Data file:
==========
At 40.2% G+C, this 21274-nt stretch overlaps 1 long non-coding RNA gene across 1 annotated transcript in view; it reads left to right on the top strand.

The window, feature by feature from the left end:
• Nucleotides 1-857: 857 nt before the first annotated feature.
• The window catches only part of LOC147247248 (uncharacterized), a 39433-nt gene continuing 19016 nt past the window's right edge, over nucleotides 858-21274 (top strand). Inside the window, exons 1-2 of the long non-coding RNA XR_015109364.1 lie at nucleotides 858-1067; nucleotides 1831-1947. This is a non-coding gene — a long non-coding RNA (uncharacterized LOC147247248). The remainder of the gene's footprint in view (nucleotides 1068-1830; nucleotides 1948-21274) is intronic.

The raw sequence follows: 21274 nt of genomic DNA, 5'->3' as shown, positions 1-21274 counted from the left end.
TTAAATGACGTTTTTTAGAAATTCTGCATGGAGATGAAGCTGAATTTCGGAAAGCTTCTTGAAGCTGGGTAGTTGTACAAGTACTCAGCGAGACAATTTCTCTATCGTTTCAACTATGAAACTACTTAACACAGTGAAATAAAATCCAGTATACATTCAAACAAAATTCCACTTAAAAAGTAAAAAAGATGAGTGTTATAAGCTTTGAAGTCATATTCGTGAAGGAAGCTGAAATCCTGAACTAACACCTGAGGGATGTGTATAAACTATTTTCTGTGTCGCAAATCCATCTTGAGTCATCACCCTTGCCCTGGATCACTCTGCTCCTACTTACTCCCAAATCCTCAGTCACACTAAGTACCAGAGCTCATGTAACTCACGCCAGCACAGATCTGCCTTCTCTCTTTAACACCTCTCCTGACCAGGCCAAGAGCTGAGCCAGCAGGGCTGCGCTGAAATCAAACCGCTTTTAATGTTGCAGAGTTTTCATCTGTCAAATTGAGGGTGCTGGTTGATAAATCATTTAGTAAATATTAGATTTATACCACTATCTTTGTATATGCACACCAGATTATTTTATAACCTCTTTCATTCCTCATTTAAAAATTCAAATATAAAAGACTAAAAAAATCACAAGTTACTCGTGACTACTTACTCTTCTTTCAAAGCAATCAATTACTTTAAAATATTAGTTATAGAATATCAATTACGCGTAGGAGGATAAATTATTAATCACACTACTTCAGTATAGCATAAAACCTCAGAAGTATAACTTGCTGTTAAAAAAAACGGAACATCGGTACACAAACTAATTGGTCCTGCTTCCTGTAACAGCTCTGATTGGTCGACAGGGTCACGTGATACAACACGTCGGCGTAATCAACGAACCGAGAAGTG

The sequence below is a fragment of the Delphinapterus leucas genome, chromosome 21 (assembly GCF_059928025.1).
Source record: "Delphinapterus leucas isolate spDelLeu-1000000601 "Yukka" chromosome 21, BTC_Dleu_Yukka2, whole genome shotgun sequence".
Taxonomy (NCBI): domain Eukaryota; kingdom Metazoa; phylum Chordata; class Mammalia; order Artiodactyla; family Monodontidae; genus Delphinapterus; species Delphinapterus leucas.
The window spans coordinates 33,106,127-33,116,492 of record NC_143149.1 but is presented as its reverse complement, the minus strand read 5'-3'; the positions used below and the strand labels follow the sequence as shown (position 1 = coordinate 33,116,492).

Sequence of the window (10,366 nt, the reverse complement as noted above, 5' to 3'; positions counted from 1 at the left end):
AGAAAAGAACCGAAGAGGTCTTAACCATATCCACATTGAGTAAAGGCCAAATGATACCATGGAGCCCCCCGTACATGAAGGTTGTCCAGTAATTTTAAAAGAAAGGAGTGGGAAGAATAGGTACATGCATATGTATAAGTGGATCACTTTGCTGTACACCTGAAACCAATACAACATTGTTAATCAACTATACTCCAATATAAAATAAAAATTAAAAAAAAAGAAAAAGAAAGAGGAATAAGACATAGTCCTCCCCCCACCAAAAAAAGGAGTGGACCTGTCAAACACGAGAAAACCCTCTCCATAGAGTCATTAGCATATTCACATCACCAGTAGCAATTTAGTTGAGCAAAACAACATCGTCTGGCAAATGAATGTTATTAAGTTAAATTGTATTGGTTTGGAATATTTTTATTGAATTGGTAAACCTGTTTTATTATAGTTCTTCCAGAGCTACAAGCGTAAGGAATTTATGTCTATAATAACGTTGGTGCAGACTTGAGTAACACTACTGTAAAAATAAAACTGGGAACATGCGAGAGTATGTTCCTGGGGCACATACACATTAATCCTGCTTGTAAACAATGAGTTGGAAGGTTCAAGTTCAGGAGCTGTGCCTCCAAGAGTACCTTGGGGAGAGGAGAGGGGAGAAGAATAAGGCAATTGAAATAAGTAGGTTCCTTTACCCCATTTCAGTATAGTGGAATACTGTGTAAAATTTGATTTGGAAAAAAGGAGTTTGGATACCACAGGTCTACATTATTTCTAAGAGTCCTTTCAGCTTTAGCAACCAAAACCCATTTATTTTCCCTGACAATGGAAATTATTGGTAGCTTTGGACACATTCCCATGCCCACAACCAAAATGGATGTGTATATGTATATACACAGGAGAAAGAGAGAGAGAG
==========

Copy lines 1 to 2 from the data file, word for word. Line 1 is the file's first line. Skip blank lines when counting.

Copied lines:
At 40.2% G+C, this 21274-nt stretch overlaps 1 long non-coding RNA gene across 1 annotated transcript in view; it reads left to right on the top strand.

The window, feature by feature from the left end: